Starting university, a new job or project can be daunting, however, when you have the right support around you it can quickly become an exciting journey. Our Student Support and Wellbeing Services offer support to our students to overcome concerns and difficulties, contribute to positive mental, financial and physical wellbeing, and help students to achieve their full potential.
By Elsa Tatam. Published 07 April 2023.
When studying with us, students can expect support with any impairment, disability, medical condition, or injury including those with:
- Specific learning differences / neurodiverse students
- Physical or mobility impairments and injuries
- Sensory impairments
- Mental health difficulties
- Long-standing illnesses or health conditions
- Asperger’s syndrome and autism
- Temporary - We will assist students who have a temporary disability that lasts for a period longer than 3 weeks. Temporary disability can include injuries, e.g. broken arm, or viral infections, e.g. glandular fever
- Pregnancy - Pregnant students can register with our service and can receive reasonable adjustments throughout their pregnancy
Tips on how to get the most from support services:
It can be hard to speak up, and it can be even harder to know how to approach a conversation about your mental wellbeing. Discussing your mental health issues may be daunting, however, it’s vital toward getting the help you need. There’s no right or best way to talk about mental illness issues but having a plan can help to make the process less daunting. Here are some things to help make the conversation more productive.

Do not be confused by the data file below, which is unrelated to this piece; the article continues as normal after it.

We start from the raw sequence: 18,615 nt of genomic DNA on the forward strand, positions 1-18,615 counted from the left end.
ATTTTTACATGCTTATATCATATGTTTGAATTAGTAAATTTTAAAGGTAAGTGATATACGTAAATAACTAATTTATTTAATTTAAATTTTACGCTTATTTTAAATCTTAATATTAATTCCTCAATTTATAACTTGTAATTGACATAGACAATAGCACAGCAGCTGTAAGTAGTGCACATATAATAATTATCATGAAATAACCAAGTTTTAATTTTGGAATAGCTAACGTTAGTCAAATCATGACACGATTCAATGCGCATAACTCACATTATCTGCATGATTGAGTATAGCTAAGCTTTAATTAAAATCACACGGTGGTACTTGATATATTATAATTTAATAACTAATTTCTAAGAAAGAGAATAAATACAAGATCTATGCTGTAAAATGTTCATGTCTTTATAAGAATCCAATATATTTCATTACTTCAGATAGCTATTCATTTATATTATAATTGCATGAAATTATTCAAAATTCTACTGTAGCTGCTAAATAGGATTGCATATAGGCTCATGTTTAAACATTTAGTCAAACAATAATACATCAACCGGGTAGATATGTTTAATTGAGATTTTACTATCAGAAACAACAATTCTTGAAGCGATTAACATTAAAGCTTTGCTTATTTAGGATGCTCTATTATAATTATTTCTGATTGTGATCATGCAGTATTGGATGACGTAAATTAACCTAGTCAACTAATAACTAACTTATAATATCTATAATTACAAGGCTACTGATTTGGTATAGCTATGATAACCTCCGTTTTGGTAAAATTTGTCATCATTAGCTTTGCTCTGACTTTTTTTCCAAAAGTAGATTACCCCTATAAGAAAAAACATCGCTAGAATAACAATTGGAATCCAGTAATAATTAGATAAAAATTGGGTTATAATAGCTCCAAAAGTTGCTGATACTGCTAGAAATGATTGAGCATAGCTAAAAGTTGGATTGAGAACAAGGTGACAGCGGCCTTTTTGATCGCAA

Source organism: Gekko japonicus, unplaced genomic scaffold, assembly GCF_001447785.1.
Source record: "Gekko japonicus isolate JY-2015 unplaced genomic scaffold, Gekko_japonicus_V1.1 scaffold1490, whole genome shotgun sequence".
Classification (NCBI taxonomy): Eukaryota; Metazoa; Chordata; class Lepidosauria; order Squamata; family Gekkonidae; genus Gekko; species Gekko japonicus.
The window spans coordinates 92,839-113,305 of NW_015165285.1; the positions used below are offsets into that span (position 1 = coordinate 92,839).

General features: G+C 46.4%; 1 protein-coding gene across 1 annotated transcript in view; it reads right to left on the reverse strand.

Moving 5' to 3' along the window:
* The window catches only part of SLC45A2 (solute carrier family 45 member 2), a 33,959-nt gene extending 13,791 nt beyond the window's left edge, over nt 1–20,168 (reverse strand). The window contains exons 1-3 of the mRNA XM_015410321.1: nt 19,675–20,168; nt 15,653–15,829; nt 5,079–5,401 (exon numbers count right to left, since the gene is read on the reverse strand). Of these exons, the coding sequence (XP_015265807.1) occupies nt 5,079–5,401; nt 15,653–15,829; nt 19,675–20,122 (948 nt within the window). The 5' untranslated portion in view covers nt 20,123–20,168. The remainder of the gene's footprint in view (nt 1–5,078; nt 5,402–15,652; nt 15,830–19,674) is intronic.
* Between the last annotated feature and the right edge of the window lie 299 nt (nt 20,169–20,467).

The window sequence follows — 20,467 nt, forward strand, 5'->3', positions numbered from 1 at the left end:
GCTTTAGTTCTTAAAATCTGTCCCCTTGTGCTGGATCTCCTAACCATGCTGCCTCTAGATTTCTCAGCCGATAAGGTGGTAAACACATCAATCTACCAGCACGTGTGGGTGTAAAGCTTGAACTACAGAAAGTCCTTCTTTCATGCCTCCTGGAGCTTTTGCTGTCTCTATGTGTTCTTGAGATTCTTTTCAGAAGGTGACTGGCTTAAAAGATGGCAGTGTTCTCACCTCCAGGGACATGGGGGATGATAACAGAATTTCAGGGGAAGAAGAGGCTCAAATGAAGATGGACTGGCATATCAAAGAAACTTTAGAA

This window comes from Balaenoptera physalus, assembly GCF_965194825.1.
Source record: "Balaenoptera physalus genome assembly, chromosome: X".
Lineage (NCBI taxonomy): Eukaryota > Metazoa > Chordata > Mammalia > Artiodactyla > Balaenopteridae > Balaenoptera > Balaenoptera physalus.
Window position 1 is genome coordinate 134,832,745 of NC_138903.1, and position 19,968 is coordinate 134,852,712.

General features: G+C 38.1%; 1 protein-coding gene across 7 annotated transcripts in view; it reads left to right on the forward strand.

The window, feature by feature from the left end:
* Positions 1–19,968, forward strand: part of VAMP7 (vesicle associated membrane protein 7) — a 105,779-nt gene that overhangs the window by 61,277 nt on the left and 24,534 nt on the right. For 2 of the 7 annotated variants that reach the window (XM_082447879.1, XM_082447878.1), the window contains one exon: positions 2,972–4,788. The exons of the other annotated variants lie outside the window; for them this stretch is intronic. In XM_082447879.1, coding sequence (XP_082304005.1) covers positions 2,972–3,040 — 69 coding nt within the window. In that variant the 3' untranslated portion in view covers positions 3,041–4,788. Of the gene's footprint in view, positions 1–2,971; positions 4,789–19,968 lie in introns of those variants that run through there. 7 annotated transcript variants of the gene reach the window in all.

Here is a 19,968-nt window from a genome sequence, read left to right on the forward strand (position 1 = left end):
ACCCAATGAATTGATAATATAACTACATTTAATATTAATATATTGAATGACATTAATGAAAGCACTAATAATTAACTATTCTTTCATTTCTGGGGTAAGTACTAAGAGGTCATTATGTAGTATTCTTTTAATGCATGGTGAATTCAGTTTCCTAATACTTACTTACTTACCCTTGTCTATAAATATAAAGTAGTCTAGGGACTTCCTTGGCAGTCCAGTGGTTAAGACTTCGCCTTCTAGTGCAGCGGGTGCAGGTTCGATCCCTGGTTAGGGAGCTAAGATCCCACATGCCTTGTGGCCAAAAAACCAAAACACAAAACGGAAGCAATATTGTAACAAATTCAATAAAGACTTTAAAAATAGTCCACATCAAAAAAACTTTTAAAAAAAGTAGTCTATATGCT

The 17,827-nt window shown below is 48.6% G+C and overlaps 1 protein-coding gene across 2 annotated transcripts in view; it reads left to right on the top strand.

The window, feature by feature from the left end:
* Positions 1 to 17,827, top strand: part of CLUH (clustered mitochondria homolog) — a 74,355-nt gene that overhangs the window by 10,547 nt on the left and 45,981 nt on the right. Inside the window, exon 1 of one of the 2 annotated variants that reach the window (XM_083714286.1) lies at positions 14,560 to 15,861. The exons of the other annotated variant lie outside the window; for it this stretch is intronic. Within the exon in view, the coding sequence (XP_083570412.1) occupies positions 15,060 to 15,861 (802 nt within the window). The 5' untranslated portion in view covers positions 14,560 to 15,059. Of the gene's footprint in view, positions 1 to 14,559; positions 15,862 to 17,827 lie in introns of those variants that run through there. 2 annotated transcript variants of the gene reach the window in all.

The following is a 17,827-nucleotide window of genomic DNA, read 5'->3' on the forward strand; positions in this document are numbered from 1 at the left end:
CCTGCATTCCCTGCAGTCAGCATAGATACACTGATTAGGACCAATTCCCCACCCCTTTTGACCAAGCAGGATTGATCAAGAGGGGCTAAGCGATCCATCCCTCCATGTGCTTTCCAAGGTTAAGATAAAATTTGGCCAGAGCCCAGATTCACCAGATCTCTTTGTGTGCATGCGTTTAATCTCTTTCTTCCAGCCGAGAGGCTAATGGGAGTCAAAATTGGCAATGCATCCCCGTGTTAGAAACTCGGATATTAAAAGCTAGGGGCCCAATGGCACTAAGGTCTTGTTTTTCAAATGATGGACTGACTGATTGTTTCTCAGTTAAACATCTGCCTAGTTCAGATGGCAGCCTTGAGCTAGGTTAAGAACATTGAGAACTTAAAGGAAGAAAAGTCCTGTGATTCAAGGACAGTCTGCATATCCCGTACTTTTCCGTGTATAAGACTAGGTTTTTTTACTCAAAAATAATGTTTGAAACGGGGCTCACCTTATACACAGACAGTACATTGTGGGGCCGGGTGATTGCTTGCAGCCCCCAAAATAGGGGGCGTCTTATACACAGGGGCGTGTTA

Choose your confidantes. Talking to people you can rely on to be understanding and supportive will help you practise and gain confidence. This could be a friend, relative, welfare officer and/or GP.
Go at your own pace. If the thought of telling someone what’s been going on feels overwhelming, remember that it’s okay to take it slowly. It’s up to you how much you share.
Don’t downplay or diminish your experiences. Try to be explicit about how you feel. ‘I feel anxious all the time’ or ‘I feel really alone, and I need help.’
The important thing is that you are telling people how you feel and asking for help. Talking about mental health issues, even to one person who is understanding, helps overcome stigma. When you speak up, you’re not only giving yourself a chance to get better; you may unknowingly be paving the way for someone who is still waiting to find their voice.
Common Challenges facing students and ideas on how to overcome them
We can all feel lonely sometimes and it is a completely normal experience. However, for some, loneliness can be an overwhelming and unbearable feeling. Unfortunately, this can be a very difficult feeling to speak about.
It’s common to feel lonely when starting out in a new place, even when surrounded by people- and it can be made worse when we feel we have nobody to share with. We notice it when we feel disconnected and alienated from our surroundings and don’t feel part of a group or event. We may experience it more acutely when we see others who seem at ease, are making friends and are part of groups from which we may feel excluded. But what can you do to change that?
Loneliness can be a sign that essential needs are not being met. Reflect on what these needs are and look to meet these in ways that benefit your wellbeing.